Pimps and traffickers target vulnerable children and lure them into prostitution and other forms of sexual exploitation using a combination of psychological manipulation, drugs, and violence. Any child may be vulnerable to such a person who promises to meet his or her emotional and physical needs. A trafficker/pimp’s main purpose is to exploit the child for monetary gain. Often traffickers/pimps will create a seemingly loving and caring relationship with their victim in order to establish trust and allegiance. This manipulative relationship – sometimes referred to as “trauma bonding” – tries to ensure the youth will remain loyal to the exploiter even in the face of severe victimization.[3]

The children who fall prey to these exploiters are frequently those with prior involvement with the child welfare system, such as through child abuse report investigations and placement in foster care. Other victims should have received child welfare services and protections but never gained access to the system, and are instead treated like criminals and funneled into the juvenile justice system.[4]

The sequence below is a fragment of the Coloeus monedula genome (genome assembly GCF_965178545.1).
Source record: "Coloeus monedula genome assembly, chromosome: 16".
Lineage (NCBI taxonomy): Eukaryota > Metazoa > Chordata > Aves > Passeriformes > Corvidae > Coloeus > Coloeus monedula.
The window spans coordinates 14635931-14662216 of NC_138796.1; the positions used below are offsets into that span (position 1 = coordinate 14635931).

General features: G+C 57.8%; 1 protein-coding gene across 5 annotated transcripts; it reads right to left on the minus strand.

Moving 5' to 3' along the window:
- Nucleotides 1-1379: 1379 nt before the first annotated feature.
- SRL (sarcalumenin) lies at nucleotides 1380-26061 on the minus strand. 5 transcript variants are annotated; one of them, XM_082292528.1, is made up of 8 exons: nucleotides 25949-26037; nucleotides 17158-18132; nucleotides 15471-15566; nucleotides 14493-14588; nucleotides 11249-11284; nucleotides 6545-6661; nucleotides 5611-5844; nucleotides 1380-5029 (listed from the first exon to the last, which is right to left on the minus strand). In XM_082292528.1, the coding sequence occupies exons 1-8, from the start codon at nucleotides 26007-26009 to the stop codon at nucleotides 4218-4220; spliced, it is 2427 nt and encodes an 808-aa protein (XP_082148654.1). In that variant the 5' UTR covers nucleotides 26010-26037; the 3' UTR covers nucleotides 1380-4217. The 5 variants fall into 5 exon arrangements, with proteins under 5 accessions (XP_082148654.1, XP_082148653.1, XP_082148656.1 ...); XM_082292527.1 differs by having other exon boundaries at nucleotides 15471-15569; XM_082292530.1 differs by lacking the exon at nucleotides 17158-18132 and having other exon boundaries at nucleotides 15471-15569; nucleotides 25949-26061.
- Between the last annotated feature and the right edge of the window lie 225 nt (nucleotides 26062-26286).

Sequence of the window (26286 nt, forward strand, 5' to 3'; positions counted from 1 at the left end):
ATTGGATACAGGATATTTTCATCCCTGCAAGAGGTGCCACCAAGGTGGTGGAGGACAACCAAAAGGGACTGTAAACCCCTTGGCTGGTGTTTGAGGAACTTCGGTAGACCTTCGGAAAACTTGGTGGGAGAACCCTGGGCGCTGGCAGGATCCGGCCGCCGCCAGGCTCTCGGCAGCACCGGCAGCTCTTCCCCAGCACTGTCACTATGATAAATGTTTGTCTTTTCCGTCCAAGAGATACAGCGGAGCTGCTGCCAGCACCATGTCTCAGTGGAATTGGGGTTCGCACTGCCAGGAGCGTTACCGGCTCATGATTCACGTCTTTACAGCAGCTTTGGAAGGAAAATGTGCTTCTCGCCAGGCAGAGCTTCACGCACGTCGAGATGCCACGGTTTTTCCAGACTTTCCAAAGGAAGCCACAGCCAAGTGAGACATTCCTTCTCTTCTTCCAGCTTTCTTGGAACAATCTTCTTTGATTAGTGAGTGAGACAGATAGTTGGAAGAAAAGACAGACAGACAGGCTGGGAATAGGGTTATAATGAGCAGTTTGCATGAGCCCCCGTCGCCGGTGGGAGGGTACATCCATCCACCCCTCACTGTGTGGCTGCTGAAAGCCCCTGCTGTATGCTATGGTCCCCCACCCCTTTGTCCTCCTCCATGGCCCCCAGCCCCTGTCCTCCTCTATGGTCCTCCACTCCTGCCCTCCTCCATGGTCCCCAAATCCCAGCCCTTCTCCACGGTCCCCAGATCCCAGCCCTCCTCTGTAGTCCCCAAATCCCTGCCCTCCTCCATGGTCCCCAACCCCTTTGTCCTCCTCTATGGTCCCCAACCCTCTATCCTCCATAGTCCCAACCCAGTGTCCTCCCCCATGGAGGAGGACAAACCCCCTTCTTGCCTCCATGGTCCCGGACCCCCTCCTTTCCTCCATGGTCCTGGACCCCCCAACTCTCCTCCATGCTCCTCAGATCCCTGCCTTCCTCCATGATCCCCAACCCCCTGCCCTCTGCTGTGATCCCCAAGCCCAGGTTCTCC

Many see the manner in which juvenile victims of CSE are treated as a major problem. According to Kate Walker, the author of the Child Welfare Council Report, “Rather than criminalizing these children and funneling them into the juvenile justice system, California's child welfare system, which is designed to protect and serve children and families who experience abuse and neglect, is the more appropriate system to support exploited children.”[5]

California’s Efforts

California legislators have strengthened efforts to combat human trafficking, especially of minors, during the past decade. Several bills have passed that increase penalties for traffickers, protect victims of trafficking, and direct funds towards services for victims. Recently, California voters passed the California Against Slavery and Exploitation (CASE) Act, or Proposition 35, by an overwhelming majority. The CASE Act increased criminal penalties for CSE, as well as strengthening existing laws against online sexual predators.[6]